|Numéro de publication||US6008112 A|
|Type de publication||Octroi|
|Numéro de demande||US 09/004,571|
|Date de publication||28 déc. 1999|
|Date de dépôt||8 janv. 1998|
|Date de priorité||8 janv. 1998|
|État de paiement des frais||Payé|
|Numéro de publication||004571, 09004571, US 6008112 A, US 6008112A, US-A-6008112, US6008112 A, US6008112A|
|Inventeurs||Joyce Molinelli Acocella, Randy William Mann|
|Cessionnaire d'origine||International Business Machines Corporation|
|Exporter la citation||BiBTeX, EndNote, RefMan|
|Citations de brevets (11), Référencé par (22), Classifications (9), Événements juridiques (7)|
|Liens externes: USPTO, Cession USPTO, Espacenet|
1. Technical Field
The invention relates generally to memory cells, and more specifically, to semiconductor non-volatile memory devices.
2. Background Art
In non-volatile memory devices, the placements of the floating polysilicon (floating gate) and control gate of a cell are critical for the proper operability of a non-volatile storage transistor device. That is, the floating gate is required to overlap an isolation structure of the cell, and the control gate must align with the floating gate to ensure the proper formation of the device.
As feature sizes are reduced to sub-micrometer dimensions to achieve higher packing densities of devices, several problems emerge. First, large steps in the control gate can cause processing problems. Typically, the control gate polysilicon is depositing on a non-planar area, and thus will go up and over the floating gate, creating a large step for the control gate. Hence, during subsequent processing, the step in the control gate may become sufficiently steep to either allow the formation of a spacer or cause breaks in the silicide, ultimately degrading the memory cell.
Second, the depth of focus of the lithography stepper becomes smaller. Thus, the different heights of different features generate a depth of field problem.
Finally, a problem known as the "bird's beak" problem occurs where the isolation structure tapers to the substrate in the source and drain regions. Such a taper results in an electrical width smaller than the mask dimensions.
It is evident that the profusion of different heights during processing and the several alignment steps prevent efficient use of advanced lithography processes and other processes to generate high packing densities of devices on a substrate, since the depth of field reduces with the smaller dimensions that are needed for scaling.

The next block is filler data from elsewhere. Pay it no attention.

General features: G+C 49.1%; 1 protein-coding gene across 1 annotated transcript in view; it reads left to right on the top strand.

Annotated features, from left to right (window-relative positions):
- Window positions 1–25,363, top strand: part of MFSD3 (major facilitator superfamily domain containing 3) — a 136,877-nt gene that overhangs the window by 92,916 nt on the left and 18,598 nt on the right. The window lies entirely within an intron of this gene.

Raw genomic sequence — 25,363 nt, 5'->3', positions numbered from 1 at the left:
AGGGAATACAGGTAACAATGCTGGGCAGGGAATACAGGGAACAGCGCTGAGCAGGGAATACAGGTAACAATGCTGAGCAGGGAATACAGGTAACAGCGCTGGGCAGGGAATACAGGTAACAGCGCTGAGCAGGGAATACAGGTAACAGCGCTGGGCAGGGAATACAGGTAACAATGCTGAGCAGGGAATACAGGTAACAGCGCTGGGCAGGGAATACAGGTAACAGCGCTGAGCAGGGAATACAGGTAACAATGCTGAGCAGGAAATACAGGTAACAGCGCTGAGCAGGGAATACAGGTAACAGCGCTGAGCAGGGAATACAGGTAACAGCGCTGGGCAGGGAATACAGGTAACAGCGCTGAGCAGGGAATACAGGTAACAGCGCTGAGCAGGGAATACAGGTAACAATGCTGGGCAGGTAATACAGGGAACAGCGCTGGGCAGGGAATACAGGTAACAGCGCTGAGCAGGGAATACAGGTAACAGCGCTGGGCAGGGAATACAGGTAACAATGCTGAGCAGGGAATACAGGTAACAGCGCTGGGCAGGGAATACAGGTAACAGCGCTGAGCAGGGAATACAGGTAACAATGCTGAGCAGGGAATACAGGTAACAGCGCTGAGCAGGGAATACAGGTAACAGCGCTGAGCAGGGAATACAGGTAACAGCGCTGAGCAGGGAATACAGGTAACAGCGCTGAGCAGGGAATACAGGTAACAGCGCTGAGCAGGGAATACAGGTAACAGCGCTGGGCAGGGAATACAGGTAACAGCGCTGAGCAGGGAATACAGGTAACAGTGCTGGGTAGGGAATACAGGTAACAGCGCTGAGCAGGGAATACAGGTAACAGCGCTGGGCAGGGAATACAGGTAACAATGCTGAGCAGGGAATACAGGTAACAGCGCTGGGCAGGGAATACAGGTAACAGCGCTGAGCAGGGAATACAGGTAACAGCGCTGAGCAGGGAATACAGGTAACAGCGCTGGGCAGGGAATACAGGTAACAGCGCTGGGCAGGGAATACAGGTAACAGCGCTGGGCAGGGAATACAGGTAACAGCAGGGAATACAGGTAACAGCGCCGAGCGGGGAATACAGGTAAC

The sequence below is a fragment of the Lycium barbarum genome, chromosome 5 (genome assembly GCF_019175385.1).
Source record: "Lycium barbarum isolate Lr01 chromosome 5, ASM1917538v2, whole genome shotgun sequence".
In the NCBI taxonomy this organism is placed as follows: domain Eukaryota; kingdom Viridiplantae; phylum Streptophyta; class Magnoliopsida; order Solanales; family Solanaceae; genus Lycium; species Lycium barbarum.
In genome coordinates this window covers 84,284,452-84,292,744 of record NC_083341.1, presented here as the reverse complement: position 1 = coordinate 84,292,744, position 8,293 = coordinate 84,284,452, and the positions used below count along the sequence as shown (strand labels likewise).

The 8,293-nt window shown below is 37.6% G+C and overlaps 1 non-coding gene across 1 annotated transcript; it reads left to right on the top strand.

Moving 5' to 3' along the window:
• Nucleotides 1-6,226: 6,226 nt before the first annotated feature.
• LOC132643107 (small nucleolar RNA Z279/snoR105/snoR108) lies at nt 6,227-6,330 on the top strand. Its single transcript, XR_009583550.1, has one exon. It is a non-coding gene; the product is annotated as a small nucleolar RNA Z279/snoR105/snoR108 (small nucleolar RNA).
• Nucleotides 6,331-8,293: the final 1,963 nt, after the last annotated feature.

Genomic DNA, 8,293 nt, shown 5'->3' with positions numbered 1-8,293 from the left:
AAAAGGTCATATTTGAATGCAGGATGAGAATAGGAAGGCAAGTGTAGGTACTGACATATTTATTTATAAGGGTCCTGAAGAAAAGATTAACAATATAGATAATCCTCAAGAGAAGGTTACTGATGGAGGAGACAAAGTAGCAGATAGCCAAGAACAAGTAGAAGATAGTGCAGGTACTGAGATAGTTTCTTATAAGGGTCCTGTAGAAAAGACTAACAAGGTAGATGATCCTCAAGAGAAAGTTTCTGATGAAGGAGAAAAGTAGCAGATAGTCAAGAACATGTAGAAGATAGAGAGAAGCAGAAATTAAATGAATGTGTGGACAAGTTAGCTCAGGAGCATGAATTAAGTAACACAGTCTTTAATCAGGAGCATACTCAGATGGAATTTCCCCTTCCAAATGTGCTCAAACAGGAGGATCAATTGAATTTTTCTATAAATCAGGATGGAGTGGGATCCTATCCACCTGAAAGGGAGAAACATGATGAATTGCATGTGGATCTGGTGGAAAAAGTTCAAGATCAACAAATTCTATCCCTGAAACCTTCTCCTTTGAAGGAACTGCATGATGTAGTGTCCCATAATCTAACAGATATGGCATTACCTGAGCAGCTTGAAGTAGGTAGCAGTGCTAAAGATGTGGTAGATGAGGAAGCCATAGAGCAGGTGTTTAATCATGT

Solutions to some of these problems are found in the following U.S. Patents: U.S. Pat. No. 5,559,048, "Method of Making a Double Layered Floating Gate EPROM With Trench Isolation", issued September 1996 to Inoue; U.S. Pat. No. 5,173,436, "Method of Manufacturing an EEPROM With Trench-Isolated Bitlines", issued December 1992 to Gill et al.; and U.S. Pat. No. 5,091,326, "EPROM Element Employing Self-Aligning Process", issued February 1992 to Haskell. These patents disclose self-alignment methods to eliminate some of the problems with the floating gate alignment.
Although the aforementioned patents use self-alignment techniques, some of the techniques have complex processing, and cell size still may not be reduced. Furthermore, in some cases, the control gate still develops a step, affecting the quality of the cell.
It is thus an advantage of the present invention to provide a method for planarizing and self-aligning the floating gate to the isolation through which the cell size is reduced.
It is a further advantage of the present invention to provide a method for self-aligning the control gate to the floating gate without creating a step in the control gate.
The advantages of the invention are realized by a method for forming floating gate regions in non-volatile memory cells each having a floating gate and a control gate. First, a plurality of isolation structures in a substrate extending above and below a surface of the substrate is formed. A nitride layer thickness determines the extension of the isolation structures above the surface of the single crystal silicon. Second, a floating gate layer on the substrate over and between at least a portion of the isolation structures is formed. Finally, the floating gate layer is planarized down to the isolation structures for forming a plurality of the floating gate regions isolated by the isolation structures. The planarization of the floating gate layer to the isolation structures also allows a planar control gate.
The foregoing and other advantages and features of the invention will be apparent from the following more particular description of preferred embodiments of the invention, as illustrated in the accompanying drawings.
The preferred exemplary embodiments of the present invention will hereinafter be described in conjunction with the appended drawings, where like designations denote like elements, and:
FIG. 1 is a simplified diagram of a memory cell in accordance with a preferred embodiment of the present invention; and
FIGS. 2, 3, 4, 5, 6 and 7 are cross-sectional views showing a fabrication sequence of FIG. 1 in accordance with a preferred embodiment of the present invention.